How to be a Mature Leader

The Difference Between a Young Leader and a Mature Leader

I want to share with you what I believe to be the single, greatest difference between a young leader and a mature leader.   

The difference between these two is evidenced in how they respond to this certain thing.  

I’ve learned this because I can look back on my career and my life as a leader. I’m still fairly young but I have been in leadership since my early twenties when I was a store manager at Sunglass Hut which I had started working at 16 years old. Then I started my own business and in college, I worked for an entrepreneurial venture. There I had 60 people who I had recruited that worked with me. In the mid-2000s, my wife and I started a company together. We grew it to 200 people and we later sold that company. 

I’ve been in leadership for a long time and have a degree in leadership. I studied leadership in both high school and college.   

As I look back at my own life, I started to identify this trend. This significant difference between who I once was and what I have learned and who I am now as a leader. We train and coach other leaders and we also are always developing leaders internally and we’re helping our clients develop leaders.  

I am noticing the same trend exists for other people. It was not just me and my own life but that this is a natural part of the progression of becoming a great leader through this one straightforward concept where you can quickly identify somebody who is a young leader versus someone who is a mature leader.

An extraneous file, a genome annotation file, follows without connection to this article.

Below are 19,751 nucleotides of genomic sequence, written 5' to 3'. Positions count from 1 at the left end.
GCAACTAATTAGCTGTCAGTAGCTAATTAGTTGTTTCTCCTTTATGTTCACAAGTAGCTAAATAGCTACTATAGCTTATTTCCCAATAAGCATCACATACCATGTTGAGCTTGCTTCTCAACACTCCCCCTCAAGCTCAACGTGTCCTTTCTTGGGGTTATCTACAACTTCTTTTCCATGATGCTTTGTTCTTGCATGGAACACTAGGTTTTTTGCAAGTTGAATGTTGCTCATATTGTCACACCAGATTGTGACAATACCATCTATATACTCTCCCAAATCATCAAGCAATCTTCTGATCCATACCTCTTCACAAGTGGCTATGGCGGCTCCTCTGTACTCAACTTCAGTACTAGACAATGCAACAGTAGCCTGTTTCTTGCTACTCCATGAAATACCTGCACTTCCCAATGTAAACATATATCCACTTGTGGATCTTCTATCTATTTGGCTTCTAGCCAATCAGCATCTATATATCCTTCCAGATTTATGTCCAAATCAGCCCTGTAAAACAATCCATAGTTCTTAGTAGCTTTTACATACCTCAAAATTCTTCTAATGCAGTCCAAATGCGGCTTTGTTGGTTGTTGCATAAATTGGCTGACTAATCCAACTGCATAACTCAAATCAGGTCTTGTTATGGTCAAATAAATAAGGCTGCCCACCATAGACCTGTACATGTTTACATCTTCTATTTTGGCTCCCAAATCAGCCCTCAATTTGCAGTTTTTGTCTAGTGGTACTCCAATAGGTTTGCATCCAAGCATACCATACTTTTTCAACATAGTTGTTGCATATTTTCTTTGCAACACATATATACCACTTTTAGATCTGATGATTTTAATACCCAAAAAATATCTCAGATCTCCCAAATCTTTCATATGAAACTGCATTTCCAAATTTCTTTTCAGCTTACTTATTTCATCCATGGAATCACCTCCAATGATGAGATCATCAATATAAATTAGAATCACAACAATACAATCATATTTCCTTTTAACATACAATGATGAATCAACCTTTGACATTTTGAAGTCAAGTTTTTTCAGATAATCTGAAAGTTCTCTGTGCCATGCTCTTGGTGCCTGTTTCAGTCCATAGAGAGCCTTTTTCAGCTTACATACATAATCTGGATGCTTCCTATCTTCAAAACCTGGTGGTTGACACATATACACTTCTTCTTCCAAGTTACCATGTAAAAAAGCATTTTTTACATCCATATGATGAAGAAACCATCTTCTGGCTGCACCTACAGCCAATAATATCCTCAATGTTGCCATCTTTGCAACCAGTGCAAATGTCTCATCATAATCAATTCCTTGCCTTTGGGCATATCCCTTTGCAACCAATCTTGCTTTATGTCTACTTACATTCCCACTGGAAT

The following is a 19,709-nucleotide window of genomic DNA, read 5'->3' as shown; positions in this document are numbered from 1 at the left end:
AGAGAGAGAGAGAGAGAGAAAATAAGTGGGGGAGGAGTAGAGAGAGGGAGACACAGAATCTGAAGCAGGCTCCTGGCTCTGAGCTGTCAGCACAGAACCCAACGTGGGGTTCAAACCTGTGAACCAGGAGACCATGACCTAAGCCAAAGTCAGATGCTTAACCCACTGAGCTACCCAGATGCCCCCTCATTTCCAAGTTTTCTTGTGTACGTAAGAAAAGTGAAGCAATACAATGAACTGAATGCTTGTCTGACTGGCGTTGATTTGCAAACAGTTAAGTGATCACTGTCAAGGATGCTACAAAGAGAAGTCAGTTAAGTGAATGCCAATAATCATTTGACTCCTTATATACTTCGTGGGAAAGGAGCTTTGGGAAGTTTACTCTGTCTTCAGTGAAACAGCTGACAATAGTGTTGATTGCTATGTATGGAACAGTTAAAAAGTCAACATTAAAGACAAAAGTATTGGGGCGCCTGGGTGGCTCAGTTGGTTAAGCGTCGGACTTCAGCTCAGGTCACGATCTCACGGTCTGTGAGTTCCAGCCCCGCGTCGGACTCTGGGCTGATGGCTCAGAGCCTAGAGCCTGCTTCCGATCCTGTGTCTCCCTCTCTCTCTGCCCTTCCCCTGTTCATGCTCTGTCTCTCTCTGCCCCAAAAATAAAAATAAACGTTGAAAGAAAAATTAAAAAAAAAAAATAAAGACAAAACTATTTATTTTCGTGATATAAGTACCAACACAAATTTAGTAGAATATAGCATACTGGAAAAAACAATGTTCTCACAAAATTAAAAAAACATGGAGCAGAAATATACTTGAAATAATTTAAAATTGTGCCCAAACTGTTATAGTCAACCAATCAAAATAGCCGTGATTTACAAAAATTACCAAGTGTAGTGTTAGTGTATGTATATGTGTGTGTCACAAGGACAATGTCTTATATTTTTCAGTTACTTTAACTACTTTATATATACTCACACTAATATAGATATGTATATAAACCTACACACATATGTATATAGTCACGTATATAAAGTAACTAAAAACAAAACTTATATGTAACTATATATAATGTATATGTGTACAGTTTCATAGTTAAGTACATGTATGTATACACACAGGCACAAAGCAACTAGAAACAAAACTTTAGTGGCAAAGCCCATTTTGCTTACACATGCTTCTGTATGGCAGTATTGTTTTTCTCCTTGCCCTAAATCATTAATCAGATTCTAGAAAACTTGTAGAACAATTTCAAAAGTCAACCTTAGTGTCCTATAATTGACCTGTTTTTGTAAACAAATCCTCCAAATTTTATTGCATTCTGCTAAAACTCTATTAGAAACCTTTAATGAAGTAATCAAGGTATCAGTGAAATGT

Leadership Attitude

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Here is how you do it.   

 You look at their response to problems.   

The single, fastest way to tell if somebody is a young leader or a mature leader is by looking at the way they respond to problems.  

Here’s how the natural progression typically works. This may not be a hundred percent of the time true, but based on previous experience, it is pretty spot on.   

What happens to this? Where do leaders come from?   

Leaders typically come from being somebody being promoted because they did an excellent job.   

I want to give you more responsibility. I want to make you the leader.   

There’s a big shift here that most people do not realize.   

When people get promoted, they often think because they did such a good job and now they’re becoming a leader, they just need to do more of the thing they had been doing.   

It is completely the opposite.   

Being a leader is not about doing more good things than you’ve been doing. It’s about trying to help other people to get to do those good things.   

You probably got promoted because you were good at doing things. You were efficient. You were timely. You were reliable, etc.  

What happens is a young leader gets hit with problems because now they’re leading other people. Other people are creating problems because other people don’t perform as well as they performed as individual leader.  

Well, guess what? That is leadership.   

That’s why you’re the leader because you’re capable and equipped to deal with problems.   

But what young leaders do is complain about problems.   

They get frustrated that they’re having problems because they’re not used to dealing with problems. They’re not used to having difficult situations because they’re used to doing things well themselves.   

When you become a leader, there are lots of problems. There are problems created by other people.   

It will feel to a young leader as somehow unfair. It will feel like they’re taking the brunt of other people’s mistakes.   

Here’s the second way to identify someone who is a young leader. They will blame other people. They will spend time and energy pointing out who is responsible for the problem.